For the first time in 80 years, a farm in New York State is legally growing cannabis. But no one could get high from these plants.
The farm, JD Farms, roughly 230 miles north of New York City, is actually growing industrial hemp, which can be used to make everything from flour to building materials to clothes to plastic.
“Industrial hemp and marijuana are actually the same species, but they have bred and evolved to be quite different from each other,” said Jennifer Gilbert Jenkins, a professor of agriculture at Morrisville State College, which has paired with JD Farms on a hemp research pilot program.
Still, industrial hemp remains on the Drug Enforcement Administration’s list of illegal Schedule I drugs, though its content of THC — the chemical that gets marijuana users high — is below 0.3 percent. Because of that status, JD Farms had to adhere to stringent federal regulations just to get the seeds to grow the crop. “We had to jump through hoops to get a D.E.A. permit to import our seeds from Canada,” Mark Justh, an owner of the farm, said.
Mr. Justh, 51, and Daniel Dolgin, 40, a co-owner, were not always pioneering farmers.
Mr. Justh had already bought a few defunct dairy farms here before his employer, JPMorgan Chase & Company, sent him across the world in 2010.
“I was running a business in Asia for JPMorgan and traveling a lot all over Asia,” he said. “When my two sons were becoming teenagers, I really wanted to travel less and spend a lot more time with my family. As I bought the farms and as we were building them up, I wanted to return full time.”
In 2015, he did. His three sons are now 18, 14 and 13.
“My sons are in school. They work on the farm over the summers. And my wife is a writer,” he said. “They split their time between Park Slope and the farm, and they are up here all summer.”
Mr. Dolgin, who is single, previously worked in counterterrorism and national security in Washington. “I left D.C. around 2010,” he said. “I did some consulting in the private sector, and I wanted to do something different.”
A friend of Mr. Dolgin’s introduced the men. “Mark was looking to get involved in the hemp world,” Mr. Dolgin said, “and I thought I could be of service in terms of navigating regulations and getting stuff done in D.C.”
“I started coming to the farm more and more and starting to fall in love with what he was doing there,” he added.
Mr. Justh said he became interested in hemp while looking for a tall canopy plant with broad leaves and a short growth period that could keep weeds from taking root in his crops. The farm, which covers 1,300 acres, also produces organic hay, pastured pigs and pastured cattle.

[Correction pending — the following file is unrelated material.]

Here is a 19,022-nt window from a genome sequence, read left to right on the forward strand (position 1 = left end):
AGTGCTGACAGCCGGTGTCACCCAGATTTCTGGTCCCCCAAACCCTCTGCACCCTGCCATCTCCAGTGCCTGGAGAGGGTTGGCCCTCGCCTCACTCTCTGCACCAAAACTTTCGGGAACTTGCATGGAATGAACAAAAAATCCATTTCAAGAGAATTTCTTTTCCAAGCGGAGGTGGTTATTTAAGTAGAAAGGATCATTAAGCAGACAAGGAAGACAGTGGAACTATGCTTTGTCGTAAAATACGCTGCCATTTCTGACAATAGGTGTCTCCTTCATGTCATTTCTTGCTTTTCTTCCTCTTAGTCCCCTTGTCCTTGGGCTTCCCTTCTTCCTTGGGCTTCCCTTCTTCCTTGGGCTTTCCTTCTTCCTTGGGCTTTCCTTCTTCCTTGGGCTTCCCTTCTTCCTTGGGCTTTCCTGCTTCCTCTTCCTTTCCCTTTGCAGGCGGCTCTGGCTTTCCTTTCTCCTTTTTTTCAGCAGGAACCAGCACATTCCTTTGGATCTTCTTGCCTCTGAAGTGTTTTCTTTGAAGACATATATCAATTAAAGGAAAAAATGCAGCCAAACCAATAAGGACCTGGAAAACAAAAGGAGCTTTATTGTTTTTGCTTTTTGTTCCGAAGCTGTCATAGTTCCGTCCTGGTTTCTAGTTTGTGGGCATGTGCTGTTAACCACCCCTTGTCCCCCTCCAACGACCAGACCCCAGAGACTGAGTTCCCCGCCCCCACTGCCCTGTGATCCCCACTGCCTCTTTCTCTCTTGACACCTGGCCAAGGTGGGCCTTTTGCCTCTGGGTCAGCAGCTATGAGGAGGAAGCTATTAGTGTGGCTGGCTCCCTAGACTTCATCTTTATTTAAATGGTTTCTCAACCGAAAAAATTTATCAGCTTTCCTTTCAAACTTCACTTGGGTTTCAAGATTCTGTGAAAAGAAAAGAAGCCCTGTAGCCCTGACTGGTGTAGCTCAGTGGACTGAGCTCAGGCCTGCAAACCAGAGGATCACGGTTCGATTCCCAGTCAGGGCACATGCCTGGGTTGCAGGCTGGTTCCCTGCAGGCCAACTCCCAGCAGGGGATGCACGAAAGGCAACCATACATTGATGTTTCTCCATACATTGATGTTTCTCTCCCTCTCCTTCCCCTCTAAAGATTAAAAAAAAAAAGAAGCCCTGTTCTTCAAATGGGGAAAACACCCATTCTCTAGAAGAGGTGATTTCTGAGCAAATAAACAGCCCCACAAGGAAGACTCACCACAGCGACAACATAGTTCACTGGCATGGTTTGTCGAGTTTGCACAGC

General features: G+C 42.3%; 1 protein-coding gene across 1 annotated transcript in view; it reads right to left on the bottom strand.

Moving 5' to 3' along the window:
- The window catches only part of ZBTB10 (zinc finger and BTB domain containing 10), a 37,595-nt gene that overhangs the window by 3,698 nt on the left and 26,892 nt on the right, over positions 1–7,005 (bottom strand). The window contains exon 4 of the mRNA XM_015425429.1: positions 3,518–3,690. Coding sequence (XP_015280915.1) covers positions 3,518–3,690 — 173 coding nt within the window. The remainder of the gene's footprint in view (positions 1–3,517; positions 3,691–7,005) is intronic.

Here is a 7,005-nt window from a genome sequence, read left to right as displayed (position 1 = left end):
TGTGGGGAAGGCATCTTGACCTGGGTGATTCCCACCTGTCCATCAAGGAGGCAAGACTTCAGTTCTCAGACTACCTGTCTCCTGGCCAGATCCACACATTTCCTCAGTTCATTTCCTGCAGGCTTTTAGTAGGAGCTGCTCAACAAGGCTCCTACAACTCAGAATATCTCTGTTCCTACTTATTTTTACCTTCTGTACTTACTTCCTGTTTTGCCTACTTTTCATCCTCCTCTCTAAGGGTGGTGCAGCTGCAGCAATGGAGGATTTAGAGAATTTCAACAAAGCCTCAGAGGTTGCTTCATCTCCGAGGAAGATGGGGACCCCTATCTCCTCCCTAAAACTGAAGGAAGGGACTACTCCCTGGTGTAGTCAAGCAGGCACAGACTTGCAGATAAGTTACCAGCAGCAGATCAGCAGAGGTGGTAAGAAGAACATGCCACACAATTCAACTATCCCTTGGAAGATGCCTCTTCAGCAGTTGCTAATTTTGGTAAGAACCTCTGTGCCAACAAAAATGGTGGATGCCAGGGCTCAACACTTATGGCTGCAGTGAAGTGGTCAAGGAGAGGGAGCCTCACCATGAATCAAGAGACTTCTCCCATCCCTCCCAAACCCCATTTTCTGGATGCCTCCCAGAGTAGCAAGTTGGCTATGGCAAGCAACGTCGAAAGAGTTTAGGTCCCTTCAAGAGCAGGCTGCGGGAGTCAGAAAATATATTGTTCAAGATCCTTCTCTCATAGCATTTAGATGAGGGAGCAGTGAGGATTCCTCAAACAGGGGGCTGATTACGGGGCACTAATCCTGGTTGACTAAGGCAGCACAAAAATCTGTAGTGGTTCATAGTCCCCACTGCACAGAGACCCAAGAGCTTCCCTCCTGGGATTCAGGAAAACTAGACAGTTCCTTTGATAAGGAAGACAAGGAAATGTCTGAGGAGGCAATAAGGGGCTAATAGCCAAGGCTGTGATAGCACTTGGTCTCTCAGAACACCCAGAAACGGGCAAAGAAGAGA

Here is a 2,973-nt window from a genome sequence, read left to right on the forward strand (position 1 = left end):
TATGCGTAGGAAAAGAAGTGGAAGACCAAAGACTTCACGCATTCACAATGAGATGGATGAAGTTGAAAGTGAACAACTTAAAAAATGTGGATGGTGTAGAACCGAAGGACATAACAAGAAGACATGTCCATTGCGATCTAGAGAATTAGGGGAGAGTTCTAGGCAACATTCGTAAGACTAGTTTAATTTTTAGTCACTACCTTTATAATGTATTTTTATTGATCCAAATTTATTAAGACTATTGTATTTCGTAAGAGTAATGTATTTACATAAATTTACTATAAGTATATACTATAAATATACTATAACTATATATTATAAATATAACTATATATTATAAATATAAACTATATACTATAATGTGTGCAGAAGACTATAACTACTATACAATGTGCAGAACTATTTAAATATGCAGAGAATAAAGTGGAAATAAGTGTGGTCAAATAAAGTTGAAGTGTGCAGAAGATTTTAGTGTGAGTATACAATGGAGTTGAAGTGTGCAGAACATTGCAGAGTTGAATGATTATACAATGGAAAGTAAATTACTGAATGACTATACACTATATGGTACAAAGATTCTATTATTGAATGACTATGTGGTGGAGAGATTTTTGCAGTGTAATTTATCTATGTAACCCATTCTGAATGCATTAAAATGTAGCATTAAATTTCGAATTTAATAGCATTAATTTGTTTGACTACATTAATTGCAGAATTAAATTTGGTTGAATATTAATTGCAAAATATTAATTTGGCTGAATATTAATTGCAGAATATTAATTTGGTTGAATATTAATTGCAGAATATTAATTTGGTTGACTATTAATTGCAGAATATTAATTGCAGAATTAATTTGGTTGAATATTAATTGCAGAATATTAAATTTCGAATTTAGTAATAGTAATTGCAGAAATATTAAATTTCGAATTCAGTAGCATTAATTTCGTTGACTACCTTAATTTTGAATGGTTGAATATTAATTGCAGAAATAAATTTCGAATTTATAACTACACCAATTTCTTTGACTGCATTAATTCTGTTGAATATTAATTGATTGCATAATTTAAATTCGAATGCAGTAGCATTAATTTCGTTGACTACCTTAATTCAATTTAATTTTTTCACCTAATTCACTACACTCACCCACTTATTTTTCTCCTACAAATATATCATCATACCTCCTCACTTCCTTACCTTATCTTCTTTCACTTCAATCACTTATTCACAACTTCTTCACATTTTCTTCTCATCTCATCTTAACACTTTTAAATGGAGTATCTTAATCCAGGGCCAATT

“I started off looking at hemp as weed cover,” Mr. Justh said, “and believe it or not, Dan and I partnered together and started recognizing the larger industrial benefits of hemp.”
“We are phenomenally excited to see the benefits of what this crop can do,” he added.
The door to hemp farming — and its economic possibilities — was opened in 2014 when federal legislation allowed for the transportation, processing, sale and distribution of hemp grown in research programs.
“This is not marijuana,” Donna A. Lupardo, a New York assemblywoman for the Southern Tier who sponsored the legislation to allow hemp to be grown in the state, said as she looked over the field during a visit to the farms. “This is not something that can be used recreationally.”
Ms. Lupardo, a Democrat, said she believes hemp “has a really high potential to put farmland back to use in New York State and to also be a very lucrative, potentially lucrative manufacturing crop for our state.”
“In my community alone, there are a million potential acres to be farmed for a number of new crops like industrial hemp,” she said later in a phone interview. “It’s a field of dreams, it really is. It’s just a fabulous opportunity and just a wonderful plant.”
To comply with federal guidelines, JD Farms had to have an armed security guard oversee the seed planting. So it hired an officer from the New York State University Police at Morrisville State College. The officer would have told the D.E.A. if anything had gone wrong, Enrico L. D’Alessandro, the chief of police at Morrisville, said.
“That officer had to stand by there to make sure all the seeds went into the ground,” Mr. D’Alessandro said.
In an interview at the farm, Mr. Dolgin called the requirement “ridiculous for a crop that has no psychotropic value, but we had to do what we had to do.”
Mr. Dolgin and Mr. Justh said they hoped their first crop would pave the way to a quicker process for those who follow.
“Until the laws become more uniform and less gray, for the industry to develop, it’s going to be challenging,” Mr. Justh said. “We believe farmers should be able to grow this crop without a license and be able to obtain seeds across state lines and internationally. Until that happens, industry will struggle to develop.”
As for their 30 acres of hemp, Mr. Dolgin and Mr. Justh said they were looking for customers.
“We don’t have contracts signed yet, but we have a lot of interested buyers,” Mr. Dolgin said. “We are working with a major protein-bar company in Pennsylvania that is interested in using hemp protein to start a few new lines of product into their distribution channel.”
Mr. Dolgin added that a large biomaterial manufacturing company in Albany was interested in buying their stalks. “They currently import ground-up hemp stalks from Europe, so having a New York supply is much more ideal,” he said.